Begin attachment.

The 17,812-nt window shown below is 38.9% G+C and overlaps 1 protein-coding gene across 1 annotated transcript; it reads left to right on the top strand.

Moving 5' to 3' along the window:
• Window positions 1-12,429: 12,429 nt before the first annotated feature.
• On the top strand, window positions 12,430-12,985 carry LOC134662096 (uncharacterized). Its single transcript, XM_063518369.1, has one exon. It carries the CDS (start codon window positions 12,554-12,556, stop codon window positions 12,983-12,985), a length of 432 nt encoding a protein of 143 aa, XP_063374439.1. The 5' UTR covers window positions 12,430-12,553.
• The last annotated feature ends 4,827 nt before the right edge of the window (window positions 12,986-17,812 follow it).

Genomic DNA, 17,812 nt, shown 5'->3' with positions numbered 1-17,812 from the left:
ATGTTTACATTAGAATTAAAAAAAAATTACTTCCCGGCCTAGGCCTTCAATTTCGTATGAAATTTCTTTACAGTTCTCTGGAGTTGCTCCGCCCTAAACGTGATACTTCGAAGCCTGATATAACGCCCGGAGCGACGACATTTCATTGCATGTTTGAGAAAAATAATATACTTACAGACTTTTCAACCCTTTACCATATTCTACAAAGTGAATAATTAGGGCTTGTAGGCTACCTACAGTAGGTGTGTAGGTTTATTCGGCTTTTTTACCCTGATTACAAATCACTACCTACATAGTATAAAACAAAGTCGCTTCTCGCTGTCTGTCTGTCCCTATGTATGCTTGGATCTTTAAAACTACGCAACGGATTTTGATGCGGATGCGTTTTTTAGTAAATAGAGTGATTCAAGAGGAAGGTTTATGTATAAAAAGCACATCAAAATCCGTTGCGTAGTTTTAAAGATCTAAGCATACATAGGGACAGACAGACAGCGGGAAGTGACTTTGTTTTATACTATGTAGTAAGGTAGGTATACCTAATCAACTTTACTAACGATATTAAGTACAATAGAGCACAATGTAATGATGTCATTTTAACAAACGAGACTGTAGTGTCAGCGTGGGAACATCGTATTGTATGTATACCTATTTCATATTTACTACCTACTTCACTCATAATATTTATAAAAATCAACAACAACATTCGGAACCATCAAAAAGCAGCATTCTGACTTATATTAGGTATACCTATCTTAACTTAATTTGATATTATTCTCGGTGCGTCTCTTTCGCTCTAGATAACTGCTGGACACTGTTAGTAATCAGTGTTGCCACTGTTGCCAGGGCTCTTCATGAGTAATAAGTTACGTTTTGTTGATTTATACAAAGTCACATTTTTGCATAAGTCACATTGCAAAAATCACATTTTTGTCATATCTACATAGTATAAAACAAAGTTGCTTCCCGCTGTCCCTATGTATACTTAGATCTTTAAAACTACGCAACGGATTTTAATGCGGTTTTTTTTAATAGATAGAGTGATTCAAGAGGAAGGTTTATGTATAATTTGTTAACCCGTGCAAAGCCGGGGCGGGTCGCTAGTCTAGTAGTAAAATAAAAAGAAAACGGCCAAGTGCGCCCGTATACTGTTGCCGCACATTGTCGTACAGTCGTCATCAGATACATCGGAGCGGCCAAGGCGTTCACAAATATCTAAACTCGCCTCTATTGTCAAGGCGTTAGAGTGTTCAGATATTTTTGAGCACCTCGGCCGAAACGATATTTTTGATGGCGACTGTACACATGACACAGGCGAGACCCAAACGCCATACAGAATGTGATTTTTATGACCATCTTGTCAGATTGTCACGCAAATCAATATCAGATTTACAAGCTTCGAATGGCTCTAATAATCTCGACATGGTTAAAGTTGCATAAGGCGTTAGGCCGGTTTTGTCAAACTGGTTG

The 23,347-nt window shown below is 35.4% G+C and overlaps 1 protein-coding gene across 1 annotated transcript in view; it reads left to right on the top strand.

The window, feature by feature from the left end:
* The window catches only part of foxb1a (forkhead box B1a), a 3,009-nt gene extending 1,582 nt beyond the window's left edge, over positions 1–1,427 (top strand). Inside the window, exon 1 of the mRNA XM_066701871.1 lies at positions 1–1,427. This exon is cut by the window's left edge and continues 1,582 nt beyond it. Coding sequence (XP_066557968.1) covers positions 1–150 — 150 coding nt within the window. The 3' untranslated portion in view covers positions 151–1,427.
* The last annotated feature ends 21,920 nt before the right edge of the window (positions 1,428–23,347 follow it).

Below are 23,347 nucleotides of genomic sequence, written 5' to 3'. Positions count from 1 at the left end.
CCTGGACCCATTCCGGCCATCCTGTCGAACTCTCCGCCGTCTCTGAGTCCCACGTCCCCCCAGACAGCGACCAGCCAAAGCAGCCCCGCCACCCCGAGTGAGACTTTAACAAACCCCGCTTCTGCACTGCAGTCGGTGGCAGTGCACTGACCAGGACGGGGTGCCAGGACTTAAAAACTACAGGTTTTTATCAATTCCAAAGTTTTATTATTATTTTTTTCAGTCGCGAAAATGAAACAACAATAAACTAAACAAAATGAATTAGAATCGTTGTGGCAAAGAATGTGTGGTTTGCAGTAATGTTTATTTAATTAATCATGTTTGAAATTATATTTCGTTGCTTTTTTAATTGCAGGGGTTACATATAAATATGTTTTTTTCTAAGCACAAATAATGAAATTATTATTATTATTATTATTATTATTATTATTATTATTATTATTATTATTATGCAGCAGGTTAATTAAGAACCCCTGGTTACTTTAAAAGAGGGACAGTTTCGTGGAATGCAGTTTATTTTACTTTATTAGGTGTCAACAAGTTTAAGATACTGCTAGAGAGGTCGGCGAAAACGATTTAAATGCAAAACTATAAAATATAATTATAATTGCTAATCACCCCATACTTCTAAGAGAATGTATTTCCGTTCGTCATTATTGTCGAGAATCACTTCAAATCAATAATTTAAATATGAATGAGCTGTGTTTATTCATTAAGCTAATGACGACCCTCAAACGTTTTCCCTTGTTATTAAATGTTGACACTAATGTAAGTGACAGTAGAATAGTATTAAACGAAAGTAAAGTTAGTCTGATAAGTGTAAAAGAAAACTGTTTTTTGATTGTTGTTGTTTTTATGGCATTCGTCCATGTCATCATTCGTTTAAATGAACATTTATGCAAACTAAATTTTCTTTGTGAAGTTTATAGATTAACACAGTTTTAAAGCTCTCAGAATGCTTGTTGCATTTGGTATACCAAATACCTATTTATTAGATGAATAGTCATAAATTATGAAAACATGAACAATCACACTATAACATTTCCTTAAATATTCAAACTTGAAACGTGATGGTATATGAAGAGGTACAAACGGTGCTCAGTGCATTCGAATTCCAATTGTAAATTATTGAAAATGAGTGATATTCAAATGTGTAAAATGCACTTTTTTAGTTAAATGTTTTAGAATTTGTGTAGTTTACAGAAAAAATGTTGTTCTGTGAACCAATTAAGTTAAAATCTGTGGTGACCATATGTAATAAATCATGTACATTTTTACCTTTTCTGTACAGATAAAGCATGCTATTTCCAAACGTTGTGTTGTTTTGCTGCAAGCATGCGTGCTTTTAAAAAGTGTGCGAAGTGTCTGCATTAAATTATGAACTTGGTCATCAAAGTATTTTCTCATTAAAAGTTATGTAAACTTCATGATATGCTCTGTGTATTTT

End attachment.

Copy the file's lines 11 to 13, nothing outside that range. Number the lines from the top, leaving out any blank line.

* The last annotated feature ends 21,920 nt before the right edge of the window (positions 1,428–23,347 follow it).

Below are 23,347 nucleotides of genomic sequence, written 5' to 3'. Positions count from 1 at the left end.
CCTGGACCCATTCCGGCCATCCTGTCGAACTCTCCGCCGTCTCTGAGTCCCACGTCCCCCCAGACAGCGACCAGCCAAAGCAGCCCCGCCACCCCGAGTGAGACTTTAACAAACCCCGCTTCTGCACTGCAGTCGGTGGCAGTGCACTGACCAGGACGGGGTGCCAGGACTTAAAAACTACAGGTTTTTATCAATTCCAAAGTTTTATTATTATTTTTTTCAGTCGCGAAAATGAAACAACAATAAACTAAACAAAATGAATTAGAATCGTTGTGGCAAAGAATGTGTGGTTTGCAGTAATGTTTATTTAATTAATCATGTTTGAAATTATATTTCGTTGCTTTTTTAATTGCAGGGGTTACATATAAATATGTTTTTTTCTAAGCACAAATAATGAAATTATTATTATTATTATTATTATTATTATTATTATTATTATTATTATTATTATGCAGCAGGTTAATTAAGAACCCCTGGTTACTTTAAAAGAGGGACAGTTTCGTGGAATGCAGTTTATTTTACTTTATTAGGTGTCAACAAGTTTAAGATACTGCTAGAGAGGTCGGCGAAAACGATTTAAATGCAAAACTATAAAATATAATTATAATTGCTAATCACCCCATACTTCTAAGAGAATGTATTTCCGTTCGTCATTATTGTCGAGAATCACTTCAAATCAATAATTTAAATATGAATGAGCTGTGTTTATTCATTAAGCTAATGACGACCCTCAAACGTTTTCCCTTGTTATTAAATGTTGACACTAATGTAAGTGACAGTAGAATAGTATTAAACGAAAGTAAAGTTAGTCTGATAAGTGTAAAAGAAAACTGTTTTTTGATTGTTGTTGTTTTTATGGCATTCGTCCATGTCATCATTCGTTTAAATGAACATTTATGCAAACTAAATTTTCTTTGTGAAGTTTATAGATTAACACAGTTTTAAAGCTCTCAGAATGCTTGTTGCATTTGGTATACCAAATACCTATTTATTAGATGAATAGTCATAAATTATGAAAACATGAACAATCACACTATAACATTTCCTTAAATATTCAAACTTGAAACGTGATGGTATATGAAGAGGTACAAACGGTGCTCAGTGCATTCGAATTCCAATTGTAAATTATTGAAAATGAGTGATATTCAAATGTGTAAAATGCACTTTTTTAGTTAAATGTTTTAGAATTTGTGTAGTTTACAGAAAAAATGTTGTTCTGTGAACCAATTAAGTTAAAATCTGTGGTGACCATATGTAATAAATCATGTACATTTTTACCTTTTCTGTACAGATAAAGCATGCTATTTCCAAACGTTGTGTTGTTTTGCTGCAAGCATGCGTGCTTTTAAAAAGTGTGCGAAGTGTCTGCATTAAATTATGAACTTGGTCATCAAAGTATTTTCTCATTAAAAGTTATGTAAACTTCATGATATGCTCTGTGTATTTT